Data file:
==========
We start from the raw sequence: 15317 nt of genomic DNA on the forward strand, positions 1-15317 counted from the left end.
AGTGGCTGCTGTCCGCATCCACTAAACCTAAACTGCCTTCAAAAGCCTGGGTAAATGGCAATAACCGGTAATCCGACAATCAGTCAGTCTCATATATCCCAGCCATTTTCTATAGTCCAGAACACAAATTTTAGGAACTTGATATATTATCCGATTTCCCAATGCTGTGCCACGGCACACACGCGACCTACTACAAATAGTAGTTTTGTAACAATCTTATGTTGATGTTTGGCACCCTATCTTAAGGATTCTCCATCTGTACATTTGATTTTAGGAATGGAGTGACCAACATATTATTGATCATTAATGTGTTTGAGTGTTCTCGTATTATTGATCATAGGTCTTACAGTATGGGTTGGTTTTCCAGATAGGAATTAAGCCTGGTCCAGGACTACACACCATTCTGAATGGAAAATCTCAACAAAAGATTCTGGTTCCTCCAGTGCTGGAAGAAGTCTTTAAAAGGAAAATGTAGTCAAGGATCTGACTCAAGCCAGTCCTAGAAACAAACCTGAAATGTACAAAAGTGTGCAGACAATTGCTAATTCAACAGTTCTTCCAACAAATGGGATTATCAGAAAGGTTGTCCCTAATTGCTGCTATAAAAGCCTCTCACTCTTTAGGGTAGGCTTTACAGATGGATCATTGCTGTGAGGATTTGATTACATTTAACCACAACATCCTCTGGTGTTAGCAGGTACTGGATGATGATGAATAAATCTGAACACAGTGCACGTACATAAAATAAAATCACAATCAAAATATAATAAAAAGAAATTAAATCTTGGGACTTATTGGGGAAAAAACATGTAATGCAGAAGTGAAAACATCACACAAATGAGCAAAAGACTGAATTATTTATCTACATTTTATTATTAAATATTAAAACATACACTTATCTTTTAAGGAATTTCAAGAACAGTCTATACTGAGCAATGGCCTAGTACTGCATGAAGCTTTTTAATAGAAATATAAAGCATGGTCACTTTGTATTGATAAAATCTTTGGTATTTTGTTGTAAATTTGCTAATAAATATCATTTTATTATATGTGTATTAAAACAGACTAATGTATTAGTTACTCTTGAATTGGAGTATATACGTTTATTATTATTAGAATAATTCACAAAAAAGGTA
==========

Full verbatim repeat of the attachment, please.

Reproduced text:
We start from the raw sequence: 15317 nt of genomic DNA on the forward strand, positions 1-15317 counted from the left end.
AGTGGCTGCTGTCCGCATCCACTAAACCTAAACTGCCTTCAAAAGCCTGGGTAAATGGCAATAACCGGTAATCCGACAATCAGTCAGTCTCATATATCCCAGCCATTTTCTATAGTCCAGAACACAAATTTTAGGAACTTGATATATTATCCGATTTCCCAATGCTGTGCCACGGCACACACGCGACCTACTACAAATAGTAGTTTTGTAACAATCTTATGTTGATGTTTGGCACCCTATCTTAAGGATTCTCCATCTGTACATTTGATTTTAGGAATGGAGTGACCAACATATTATTGATCATTAATGTGTTTGAGTGTTCTCGTATTATTGATCATAGGTCTTACAGTATGGGTTGGTTTTCCAGATAGGAATTAAGCCTGGTCCAGGACTACACACCATTCTGAATGGAAAATCTCAACAAAAGATTCTGGTTCCTCCAGTGCTGGAAGAAGTCTTTAAAAGGAAAATGTAGTCAAGGATCTGACTCAAGCCAGTCCTAGAAACAAACCTGAAATGTACAAAAGTGTGCAGACAATTGCTAATTCAACAGTTCTTCCAACAAATGGGATTATCAGAAAGGTTGTCCCTAATTGCTGCTATAAAAGCCTCTCACTCTTTAGGGTAGGCTTTACAGATGGATCATTGCTGTGAGGATTTGATTACATTTAACCACAACATCCTCTGGTGTTAGCAGGTACTGGATGATGATGAATAAATCTGAACACAGTGCACGTACATAAAATAAAATCACAATCAAAATATAATAAAAAGAAATTAAATCTTGGGACTTATTGGGGAAAAAACATGTAATGCAGAAGTGAAAACATCACACAAATGAGCAAAAGACTGAATTATTTATCTACATTTTATTATTAAATATTAAAACATACACTTATCTTTTAAGGAATTTCAAGAACAGTCTATACTGAGCAATGGCCTAGTACTGCATGAAGCTTTTTAATAGAAATATAAAGCATGGTCACTTTGTATTGATAAAATCTTTGGTATTTTGTTGTAAATTTGCTAATAAATATCATTTTATTATATGTGTATTAAAACAGACTAATGTATTAGTTACTCTTGAATTGGAGTATATACGTTTATTATTATTAGAATAATTCACAAAAAAGGTA